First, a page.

Iqaluit, capital of the eastern arctic Nunavut territory, just approved the opening of a store to sell beer and wine, with the hope that bootlegging and binge-drinking would subside. Even if you solved the ghastly housing crisis, there are deeper foundational challenges. The first arises simply from people living in a community having no economic reason to exist.

The second is that the school system is based on the concept that the future lies with the traditional attitudes and practices of the preindustrial economy. With the intention of preserving the Inuktitut language, the schools start teaching children to read only in Grade 4, using books for preschoolers. One young man recently told me his schooling was torture by boredom.

But as France’s GEO magazine reported, a young man in Pangnirtung typically dreams of becoming an airline pilot, and a young woman, an interior decorator.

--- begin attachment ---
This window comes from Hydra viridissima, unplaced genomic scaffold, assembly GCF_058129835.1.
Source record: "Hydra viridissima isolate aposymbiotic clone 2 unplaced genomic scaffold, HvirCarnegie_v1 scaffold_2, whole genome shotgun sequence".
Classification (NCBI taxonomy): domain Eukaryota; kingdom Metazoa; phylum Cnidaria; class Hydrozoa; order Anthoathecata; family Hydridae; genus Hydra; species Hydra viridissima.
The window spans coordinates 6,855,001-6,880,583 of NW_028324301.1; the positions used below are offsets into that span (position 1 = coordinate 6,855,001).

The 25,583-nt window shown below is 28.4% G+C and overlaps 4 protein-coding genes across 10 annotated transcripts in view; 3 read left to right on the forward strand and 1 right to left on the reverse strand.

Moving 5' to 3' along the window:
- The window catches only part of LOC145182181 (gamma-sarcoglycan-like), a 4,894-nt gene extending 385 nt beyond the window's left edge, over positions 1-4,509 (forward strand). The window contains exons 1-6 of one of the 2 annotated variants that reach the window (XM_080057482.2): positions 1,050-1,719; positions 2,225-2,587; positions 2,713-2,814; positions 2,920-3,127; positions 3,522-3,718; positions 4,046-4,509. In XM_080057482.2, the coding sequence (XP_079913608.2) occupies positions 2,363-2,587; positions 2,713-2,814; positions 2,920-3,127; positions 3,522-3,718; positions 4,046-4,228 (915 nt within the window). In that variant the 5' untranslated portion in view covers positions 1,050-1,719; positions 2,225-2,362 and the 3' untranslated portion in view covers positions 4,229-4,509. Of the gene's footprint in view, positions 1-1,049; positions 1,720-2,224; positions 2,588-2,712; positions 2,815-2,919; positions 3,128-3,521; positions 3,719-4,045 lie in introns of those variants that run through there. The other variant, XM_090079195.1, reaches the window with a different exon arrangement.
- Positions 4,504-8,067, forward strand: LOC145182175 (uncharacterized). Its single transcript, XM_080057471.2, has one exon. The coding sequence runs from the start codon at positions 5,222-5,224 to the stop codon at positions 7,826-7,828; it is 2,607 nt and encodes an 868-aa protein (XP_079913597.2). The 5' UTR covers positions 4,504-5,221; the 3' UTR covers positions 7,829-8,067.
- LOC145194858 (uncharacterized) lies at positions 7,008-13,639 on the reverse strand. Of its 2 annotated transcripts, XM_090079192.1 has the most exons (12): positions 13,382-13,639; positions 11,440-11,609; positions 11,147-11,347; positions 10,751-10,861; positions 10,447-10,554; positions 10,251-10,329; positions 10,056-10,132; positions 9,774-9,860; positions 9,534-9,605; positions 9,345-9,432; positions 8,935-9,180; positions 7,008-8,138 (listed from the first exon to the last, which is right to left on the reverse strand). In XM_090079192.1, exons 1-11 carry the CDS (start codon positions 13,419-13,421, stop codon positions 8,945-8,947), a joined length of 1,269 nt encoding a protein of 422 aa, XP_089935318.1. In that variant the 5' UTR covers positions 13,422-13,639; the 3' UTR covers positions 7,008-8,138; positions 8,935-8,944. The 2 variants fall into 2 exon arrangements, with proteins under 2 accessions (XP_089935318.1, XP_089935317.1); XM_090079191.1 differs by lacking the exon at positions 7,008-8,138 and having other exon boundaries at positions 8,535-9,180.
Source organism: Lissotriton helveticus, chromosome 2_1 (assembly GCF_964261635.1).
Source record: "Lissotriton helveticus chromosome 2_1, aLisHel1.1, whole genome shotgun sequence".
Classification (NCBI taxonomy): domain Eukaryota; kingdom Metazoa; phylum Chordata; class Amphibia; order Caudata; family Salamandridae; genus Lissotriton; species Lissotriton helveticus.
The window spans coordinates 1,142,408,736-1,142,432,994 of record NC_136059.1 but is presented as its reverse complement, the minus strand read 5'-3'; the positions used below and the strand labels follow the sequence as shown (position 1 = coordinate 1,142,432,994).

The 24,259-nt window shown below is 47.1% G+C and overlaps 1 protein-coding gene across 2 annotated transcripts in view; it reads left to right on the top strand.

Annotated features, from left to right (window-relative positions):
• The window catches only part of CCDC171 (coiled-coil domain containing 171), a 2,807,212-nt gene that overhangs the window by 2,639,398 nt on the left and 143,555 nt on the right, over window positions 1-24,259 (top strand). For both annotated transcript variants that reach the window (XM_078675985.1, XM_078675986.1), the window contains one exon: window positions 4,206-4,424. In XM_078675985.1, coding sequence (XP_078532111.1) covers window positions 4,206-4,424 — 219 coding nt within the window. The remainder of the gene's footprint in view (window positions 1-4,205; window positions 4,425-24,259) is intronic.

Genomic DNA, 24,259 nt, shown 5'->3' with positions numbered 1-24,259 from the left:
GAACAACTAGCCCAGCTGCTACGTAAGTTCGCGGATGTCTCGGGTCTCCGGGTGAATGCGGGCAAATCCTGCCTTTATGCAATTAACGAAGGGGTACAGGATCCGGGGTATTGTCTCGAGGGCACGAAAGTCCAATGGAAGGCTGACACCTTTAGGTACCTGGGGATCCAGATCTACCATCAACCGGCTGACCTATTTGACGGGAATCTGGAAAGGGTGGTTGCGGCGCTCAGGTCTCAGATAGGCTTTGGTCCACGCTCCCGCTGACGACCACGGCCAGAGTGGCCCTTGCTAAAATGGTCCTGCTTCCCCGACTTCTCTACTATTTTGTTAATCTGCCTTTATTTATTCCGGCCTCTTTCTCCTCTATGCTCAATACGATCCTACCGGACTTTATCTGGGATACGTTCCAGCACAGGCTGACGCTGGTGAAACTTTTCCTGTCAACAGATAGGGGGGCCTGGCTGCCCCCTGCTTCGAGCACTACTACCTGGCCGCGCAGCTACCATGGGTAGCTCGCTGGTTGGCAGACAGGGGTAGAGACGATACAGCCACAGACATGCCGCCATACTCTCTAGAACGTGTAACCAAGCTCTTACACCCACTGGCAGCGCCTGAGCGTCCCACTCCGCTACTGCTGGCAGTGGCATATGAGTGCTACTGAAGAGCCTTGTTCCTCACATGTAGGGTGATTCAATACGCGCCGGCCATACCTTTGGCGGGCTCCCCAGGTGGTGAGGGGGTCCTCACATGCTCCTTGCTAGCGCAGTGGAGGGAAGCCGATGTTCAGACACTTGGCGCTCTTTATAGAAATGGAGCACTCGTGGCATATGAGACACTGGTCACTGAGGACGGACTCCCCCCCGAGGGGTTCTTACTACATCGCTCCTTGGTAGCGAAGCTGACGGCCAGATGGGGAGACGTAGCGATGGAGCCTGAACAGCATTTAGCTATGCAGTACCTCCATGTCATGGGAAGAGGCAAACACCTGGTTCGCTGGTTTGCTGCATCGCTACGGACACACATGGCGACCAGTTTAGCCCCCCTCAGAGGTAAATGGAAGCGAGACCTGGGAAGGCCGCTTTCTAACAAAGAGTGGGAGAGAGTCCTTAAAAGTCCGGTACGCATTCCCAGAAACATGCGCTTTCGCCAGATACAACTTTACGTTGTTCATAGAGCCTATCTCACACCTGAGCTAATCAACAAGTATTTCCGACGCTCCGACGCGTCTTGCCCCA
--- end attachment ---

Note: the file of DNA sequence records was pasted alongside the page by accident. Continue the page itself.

Things are hardly better for Canada’s urban Aboriginals, with 60 percent of all Indians now living in cities and Ottawa the largest Inuit community. Absent support systems, the welfare community is also largely the drugs and crime community. Imagine being an able-bodied person and getting up in the morning day after day with nothing to do and nowhere to go! As one Indian recently said to me, “I wouldn’t have to take my medications (crack cocaine and alcohol) if I had something to do.”

Aboriginal children are not the only ones in the back of the bus. I know of a middle-class mother advised to move her daughter to another school in Ottawa. “Because of the high proportion of Somali children,” the teacher said, “we have to teach to a much lower standard.” My point is that Canada should deliver to all children, of all backgrounds, a real chance to develop talents and mental and physical abilities to their fullest potential. That’s what the UN’s Declaration on the Rights of the Child requires.